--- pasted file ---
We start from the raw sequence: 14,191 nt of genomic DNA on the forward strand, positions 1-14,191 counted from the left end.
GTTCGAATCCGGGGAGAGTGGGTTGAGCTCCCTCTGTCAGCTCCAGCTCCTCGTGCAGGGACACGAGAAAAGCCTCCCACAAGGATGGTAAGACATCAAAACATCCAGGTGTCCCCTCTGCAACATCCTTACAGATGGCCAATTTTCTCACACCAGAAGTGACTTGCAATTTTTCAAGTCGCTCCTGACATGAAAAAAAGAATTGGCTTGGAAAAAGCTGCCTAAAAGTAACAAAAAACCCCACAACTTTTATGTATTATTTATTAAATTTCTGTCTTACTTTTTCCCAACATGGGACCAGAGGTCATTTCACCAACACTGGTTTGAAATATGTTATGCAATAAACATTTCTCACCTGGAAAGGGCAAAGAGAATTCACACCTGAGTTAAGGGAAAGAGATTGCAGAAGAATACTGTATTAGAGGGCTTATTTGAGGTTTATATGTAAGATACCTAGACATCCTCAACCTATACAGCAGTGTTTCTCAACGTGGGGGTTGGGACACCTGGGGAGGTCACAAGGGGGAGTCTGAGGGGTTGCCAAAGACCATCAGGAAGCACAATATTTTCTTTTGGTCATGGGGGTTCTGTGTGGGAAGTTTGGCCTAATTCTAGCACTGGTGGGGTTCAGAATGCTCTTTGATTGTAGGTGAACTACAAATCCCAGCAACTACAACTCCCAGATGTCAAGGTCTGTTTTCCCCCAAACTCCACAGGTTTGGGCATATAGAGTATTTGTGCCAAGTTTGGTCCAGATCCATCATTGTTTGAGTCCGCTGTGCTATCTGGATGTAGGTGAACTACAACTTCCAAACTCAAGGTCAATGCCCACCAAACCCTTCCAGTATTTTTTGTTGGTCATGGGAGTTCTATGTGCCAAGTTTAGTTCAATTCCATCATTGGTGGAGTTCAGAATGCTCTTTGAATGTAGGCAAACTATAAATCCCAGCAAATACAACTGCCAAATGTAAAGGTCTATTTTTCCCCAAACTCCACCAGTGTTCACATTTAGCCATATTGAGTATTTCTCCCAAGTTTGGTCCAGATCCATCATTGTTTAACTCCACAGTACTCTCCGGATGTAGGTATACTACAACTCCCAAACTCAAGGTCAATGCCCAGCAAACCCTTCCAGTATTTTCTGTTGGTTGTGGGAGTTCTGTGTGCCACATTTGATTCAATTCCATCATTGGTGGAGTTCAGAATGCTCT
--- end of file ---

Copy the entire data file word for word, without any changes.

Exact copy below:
We start from the raw sequence: 14,191 nt of genomic DNA on the forward strand, positions 1-14,191 counted from the left end.
GTTCGAATCCGGGGAGAGTGGGTTGAGCTCCCTCTGTCAGCTCCAGCTCCTCGTGCAGGGACACGAGAAAAGCCTCCCACAAGGATGGTAAGACATCAAAACATCCAGGTGTCCCCTCTGCAACATCCTTACAGATGGCCAATTTTCTCACACCAGAAGTGACTTGCAATTTTTCAAGTCGCTCCTGACATGAAAAAAAGAATTGGCTTGGAAAAAGCTGCCTAAAAGTAACAAAAAACCCCACAACTTTTATGTATTATTTATTAAATTTCTGTCTTACTTTTTCCCAACATGGGACCAGAGGTCATTTCACCAACACTGGTTTGAAATATGTTATGCAATAAACATTTCTCACCTGGAAAGGGCAAAGAGAATTCACACCTGAGTTAAGGGAAAGAGATTGCAGAAGAATACTGTATTAGAGGGCTTATTTGAGGTTTATATGTAAGATACCTAGACATCCTCAACCTATACAGCAGTGTTTCTCAACGTGGGGGTTGGGACACCTGGGGAGGTCACAAGGGGGAGTCTGAGGGGTTGCCAAAGACCATCAGGAAGCACAATATTTTCTTTTGGTCATGGGGGTTCTGTGTGGGAAGTTTGGCCTAATTCTAGCACTGGTGGGGTTCAGAATGCTCTTTGATTGTAGGTGAACTACAAATCCCAGCAACTACAACTCCCAGATGTCAAGGTCTGTTTTCCCCCAAACTCCACAGGTTTGGGCATATAGAGTATTTGTGCCAAGTTTGGTCCAGATCCATCATTGTTTGAGTCCGCTGTGCTATCTGGATGTAGGTGAACTACAACTTCCAAACTCAAGGTCAATGCCCACCAAACCCTTCCAGTATTTTTTGTTGGTCATGGGAGTTCTATGTGCCAAGTTTAGTTCAATTCCATCATTGGTGGAGTTCAGAATGCTCTTTGAATGTAGGCAAACTATAAATCCCAGCAAATACAACTGCCAAATGTAAAGGTCTATTTTTCCCCAAACTCCACCAGTGTTCACATTTAGCCATATTGAGTATTTCTCCCAAGTTTGGTCCAGATCCATCATTGTTTAACTCCACAGTACTCTCCGGATGTAGGTATACTACAACTCCCAAACTCAAGGTCAATGCCCAGCAAACCCTTCCAGTATTTTCTGTTGGTTGTGGGAGTTCTGTGTGCCACATTTGATTCAATTCCATCATTGGTGGAGTTCAGAATGCTCT